Residents Called to Report Gender Based Violence. 13/10/2017
Published by AFRICANREPORTER
“It is not only the responsibility of the police to identify cases of abuse but they are here to enforce and uphold the law.”
At the ceremony Pastor Bafana Bheshu, Captain Beshu and Ekurhuleni East Cluster Maj Gen Girly Mbele pray for peace in the cluster.
Residents were encouraged to speak out and report gender-based violence during an event the Ekurhuleni East Cluster held at the Tsakane Stadium last Friday.
The event was hosted in response to the spate of gender-based violence cases reported to the nine police stations of the Ekurhuleni East Cluster.
Major General Girly Mbele from the Ekurhuleni East Cluster says they are concerned about the high rate of gender violence within the cluster.
“Our statistics show that we have the most cases of gender violence which include domestic violence, assault with intent to cause grievous bodily harm, harassment and abuse.
“We are also concerned about the number of cases which are reported over the weekend but are withdrawn on the Monday because this means perpetrators continue to commit the crimes,” she says.
Mbele says she is calling on residents to report cases. They must not try to solve them by themselves or take the law into their own hands.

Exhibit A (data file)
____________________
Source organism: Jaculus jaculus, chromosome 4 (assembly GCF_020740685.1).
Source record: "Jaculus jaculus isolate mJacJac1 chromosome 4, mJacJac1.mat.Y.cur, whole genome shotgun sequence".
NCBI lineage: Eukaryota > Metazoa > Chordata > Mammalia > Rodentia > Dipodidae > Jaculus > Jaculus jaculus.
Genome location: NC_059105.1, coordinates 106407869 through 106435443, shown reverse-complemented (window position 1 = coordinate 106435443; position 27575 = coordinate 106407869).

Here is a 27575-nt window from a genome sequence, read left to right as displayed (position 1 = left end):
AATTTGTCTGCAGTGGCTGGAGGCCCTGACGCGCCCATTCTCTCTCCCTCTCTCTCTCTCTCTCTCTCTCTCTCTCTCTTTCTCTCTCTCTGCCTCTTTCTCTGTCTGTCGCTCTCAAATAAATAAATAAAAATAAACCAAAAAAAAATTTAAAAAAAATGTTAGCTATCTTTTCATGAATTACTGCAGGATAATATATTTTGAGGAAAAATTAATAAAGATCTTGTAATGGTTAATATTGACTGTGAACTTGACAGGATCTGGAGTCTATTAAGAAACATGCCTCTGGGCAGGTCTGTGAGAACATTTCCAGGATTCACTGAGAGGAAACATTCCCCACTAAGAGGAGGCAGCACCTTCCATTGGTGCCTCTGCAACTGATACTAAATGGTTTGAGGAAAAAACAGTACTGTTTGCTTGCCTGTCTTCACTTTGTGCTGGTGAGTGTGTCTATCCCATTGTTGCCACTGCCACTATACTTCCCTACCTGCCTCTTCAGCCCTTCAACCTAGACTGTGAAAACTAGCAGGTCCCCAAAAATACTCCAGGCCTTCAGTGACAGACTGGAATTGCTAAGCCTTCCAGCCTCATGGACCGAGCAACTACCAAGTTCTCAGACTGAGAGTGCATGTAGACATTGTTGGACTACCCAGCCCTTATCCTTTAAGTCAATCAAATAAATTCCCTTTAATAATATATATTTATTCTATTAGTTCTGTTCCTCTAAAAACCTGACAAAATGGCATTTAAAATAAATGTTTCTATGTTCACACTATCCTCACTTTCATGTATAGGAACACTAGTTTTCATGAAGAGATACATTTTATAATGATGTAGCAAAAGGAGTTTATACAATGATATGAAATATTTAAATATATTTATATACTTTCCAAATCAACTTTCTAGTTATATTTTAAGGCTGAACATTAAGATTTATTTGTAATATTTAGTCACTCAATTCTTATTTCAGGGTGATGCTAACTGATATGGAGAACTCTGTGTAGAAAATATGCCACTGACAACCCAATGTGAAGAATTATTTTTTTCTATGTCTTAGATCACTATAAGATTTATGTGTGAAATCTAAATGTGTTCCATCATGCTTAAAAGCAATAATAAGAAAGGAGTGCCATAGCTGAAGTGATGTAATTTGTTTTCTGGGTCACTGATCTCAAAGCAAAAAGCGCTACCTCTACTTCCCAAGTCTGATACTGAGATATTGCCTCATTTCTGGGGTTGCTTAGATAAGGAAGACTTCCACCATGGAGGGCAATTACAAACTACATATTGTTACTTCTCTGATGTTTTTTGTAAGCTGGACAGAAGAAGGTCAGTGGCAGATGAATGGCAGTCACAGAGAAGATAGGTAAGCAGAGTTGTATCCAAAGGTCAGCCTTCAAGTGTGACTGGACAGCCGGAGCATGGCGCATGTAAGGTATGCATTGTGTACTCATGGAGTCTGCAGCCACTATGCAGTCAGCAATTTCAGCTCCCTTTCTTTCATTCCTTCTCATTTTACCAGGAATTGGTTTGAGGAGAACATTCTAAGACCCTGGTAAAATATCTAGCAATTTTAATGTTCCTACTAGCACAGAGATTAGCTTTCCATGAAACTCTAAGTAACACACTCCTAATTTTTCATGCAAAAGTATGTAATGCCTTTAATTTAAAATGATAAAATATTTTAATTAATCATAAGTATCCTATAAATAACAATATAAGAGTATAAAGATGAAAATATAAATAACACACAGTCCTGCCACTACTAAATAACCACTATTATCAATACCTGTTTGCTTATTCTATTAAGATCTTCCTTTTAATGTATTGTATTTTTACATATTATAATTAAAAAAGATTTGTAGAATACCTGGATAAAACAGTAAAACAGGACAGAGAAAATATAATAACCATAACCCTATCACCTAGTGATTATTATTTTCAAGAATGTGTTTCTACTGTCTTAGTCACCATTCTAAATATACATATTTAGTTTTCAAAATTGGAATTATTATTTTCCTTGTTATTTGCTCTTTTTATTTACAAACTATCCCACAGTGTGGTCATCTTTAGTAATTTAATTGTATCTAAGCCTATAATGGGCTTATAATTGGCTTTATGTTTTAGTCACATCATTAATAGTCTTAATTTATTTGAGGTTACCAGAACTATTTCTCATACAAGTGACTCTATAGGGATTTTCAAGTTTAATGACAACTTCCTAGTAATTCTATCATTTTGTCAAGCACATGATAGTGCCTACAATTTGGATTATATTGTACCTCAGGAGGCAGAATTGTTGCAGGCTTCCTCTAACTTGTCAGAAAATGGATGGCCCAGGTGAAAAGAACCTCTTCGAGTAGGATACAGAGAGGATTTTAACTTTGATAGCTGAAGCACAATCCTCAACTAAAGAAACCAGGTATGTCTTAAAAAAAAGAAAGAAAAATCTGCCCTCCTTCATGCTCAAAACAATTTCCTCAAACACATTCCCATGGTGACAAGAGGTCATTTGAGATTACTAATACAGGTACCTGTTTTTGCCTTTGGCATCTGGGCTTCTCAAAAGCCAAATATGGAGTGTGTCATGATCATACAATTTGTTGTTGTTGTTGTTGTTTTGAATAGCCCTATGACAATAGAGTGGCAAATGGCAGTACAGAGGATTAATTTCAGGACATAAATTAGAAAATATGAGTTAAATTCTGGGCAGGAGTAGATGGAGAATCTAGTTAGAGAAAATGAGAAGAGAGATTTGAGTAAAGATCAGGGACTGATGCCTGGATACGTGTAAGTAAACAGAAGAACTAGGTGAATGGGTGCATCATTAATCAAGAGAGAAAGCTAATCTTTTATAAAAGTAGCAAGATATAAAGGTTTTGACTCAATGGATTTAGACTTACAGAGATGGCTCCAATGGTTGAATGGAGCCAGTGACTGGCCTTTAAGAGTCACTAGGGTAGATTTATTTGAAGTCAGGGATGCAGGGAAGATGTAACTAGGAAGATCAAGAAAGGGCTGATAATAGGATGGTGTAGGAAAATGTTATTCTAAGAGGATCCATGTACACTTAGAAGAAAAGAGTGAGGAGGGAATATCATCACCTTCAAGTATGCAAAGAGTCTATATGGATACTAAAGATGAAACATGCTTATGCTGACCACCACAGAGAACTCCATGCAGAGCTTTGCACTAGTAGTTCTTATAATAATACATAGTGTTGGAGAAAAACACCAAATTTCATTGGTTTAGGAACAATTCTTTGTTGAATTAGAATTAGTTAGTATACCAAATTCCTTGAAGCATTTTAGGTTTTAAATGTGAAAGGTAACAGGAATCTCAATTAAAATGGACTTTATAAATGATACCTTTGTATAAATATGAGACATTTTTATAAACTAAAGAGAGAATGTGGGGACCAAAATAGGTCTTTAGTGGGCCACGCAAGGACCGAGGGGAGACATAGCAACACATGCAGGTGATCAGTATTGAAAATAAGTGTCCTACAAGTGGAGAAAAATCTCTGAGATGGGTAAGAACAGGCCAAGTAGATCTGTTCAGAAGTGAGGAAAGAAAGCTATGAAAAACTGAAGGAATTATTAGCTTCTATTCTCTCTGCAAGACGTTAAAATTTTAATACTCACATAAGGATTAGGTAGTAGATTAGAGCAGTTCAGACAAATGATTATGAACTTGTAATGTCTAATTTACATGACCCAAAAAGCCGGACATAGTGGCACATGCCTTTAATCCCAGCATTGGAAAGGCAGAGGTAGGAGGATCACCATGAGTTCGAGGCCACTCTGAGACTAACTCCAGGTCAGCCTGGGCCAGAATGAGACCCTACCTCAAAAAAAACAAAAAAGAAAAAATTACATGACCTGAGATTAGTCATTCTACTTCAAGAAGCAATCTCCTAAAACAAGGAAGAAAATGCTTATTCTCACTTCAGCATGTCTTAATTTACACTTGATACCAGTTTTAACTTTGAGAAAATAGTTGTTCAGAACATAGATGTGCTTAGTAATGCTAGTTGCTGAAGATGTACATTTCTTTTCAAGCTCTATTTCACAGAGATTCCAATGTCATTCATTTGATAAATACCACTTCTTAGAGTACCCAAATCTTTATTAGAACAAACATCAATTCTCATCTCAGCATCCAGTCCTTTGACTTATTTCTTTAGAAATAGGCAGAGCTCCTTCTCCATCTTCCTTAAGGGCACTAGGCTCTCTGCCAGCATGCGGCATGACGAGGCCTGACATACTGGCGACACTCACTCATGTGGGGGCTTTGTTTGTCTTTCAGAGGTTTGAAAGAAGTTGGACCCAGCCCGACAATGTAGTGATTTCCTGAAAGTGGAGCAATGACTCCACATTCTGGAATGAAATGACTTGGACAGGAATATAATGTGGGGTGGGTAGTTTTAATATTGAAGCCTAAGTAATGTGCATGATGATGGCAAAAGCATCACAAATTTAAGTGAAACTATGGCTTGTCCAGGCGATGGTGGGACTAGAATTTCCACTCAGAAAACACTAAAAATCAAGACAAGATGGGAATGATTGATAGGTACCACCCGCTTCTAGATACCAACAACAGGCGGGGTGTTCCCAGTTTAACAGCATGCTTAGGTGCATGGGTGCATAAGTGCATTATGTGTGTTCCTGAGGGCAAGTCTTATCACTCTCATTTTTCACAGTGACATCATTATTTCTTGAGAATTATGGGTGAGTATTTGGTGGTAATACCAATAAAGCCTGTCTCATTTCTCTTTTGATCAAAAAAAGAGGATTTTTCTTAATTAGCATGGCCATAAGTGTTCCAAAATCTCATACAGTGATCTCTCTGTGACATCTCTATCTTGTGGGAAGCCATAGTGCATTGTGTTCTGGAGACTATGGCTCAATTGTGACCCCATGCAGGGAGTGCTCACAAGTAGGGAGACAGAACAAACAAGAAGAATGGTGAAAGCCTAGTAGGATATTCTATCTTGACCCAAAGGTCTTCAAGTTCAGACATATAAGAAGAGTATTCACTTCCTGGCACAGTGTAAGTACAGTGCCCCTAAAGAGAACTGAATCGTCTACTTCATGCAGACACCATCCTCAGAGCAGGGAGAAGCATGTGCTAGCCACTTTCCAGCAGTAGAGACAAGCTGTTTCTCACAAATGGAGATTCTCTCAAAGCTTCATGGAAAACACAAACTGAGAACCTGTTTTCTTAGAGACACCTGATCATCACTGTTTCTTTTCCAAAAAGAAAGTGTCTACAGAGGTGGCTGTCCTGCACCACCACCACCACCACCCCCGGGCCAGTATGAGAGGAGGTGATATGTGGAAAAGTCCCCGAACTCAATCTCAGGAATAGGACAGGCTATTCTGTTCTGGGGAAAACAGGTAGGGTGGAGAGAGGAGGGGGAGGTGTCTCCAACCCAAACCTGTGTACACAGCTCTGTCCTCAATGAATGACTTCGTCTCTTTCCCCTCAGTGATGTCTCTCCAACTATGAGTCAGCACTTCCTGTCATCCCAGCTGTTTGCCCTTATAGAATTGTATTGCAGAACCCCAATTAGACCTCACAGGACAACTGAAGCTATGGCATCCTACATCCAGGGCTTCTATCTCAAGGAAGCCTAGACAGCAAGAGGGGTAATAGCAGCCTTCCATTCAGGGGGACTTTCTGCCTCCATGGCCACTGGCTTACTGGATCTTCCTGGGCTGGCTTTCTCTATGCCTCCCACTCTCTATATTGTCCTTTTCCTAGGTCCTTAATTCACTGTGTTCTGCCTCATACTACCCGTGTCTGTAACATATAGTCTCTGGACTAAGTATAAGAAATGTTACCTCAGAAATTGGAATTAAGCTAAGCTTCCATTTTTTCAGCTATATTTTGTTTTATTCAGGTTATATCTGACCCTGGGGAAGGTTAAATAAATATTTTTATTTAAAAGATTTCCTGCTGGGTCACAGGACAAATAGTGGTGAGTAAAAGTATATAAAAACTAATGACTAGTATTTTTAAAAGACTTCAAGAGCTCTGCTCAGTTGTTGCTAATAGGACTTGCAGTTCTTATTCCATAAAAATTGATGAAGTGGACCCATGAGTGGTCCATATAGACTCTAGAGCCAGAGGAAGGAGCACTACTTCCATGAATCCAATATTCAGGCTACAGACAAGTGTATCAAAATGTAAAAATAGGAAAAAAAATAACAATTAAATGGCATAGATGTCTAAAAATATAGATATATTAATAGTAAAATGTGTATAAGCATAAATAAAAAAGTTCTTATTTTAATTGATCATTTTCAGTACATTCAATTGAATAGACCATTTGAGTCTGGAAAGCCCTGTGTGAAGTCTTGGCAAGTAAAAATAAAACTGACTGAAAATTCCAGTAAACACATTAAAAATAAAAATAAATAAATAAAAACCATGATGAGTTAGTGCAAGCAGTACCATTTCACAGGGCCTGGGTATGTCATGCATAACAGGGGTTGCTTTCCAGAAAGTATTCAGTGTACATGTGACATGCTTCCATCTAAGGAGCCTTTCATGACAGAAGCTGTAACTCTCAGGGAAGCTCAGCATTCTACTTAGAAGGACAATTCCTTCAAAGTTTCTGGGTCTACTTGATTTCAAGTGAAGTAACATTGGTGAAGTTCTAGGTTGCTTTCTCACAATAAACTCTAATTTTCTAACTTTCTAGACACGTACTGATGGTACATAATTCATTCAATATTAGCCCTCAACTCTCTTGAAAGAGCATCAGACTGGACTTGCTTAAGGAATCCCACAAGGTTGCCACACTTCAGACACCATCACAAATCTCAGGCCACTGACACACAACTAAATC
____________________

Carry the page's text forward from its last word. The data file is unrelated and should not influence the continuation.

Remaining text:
“We have identified that there are parents and family members who chose to sweep cases of rape and abuse under the carpet and refuse to report them.
“It is wrong and those who are found to be involved in concealing the crime will be charged accordingly,” she says.
Const Media Khoza says people who experience gender-based violence are mainly women and children.
“It is not only the responsibility of the police to identify cases of abuse although they are here to enforce and uphold the law.
“We are calling on neighbours who can identify cases of abuse and domestic violence to come forward and report them.
“Our doors are always open to those affected or infected; we have different officers in various offices within the force who are qualified to deal with different issues.
“It is not always where the victim has to open a case but he or she may do so wherever help is offered,” she says.
Khoza says as a society we need to work hand in glove to fight crime and violence in communities.
“We will not be able to fight this without the help of the community so we should go back to the notion that it takes a village to raise a child,” she says.
Members of the SAPS encouraged residents to report cases of gender-based violence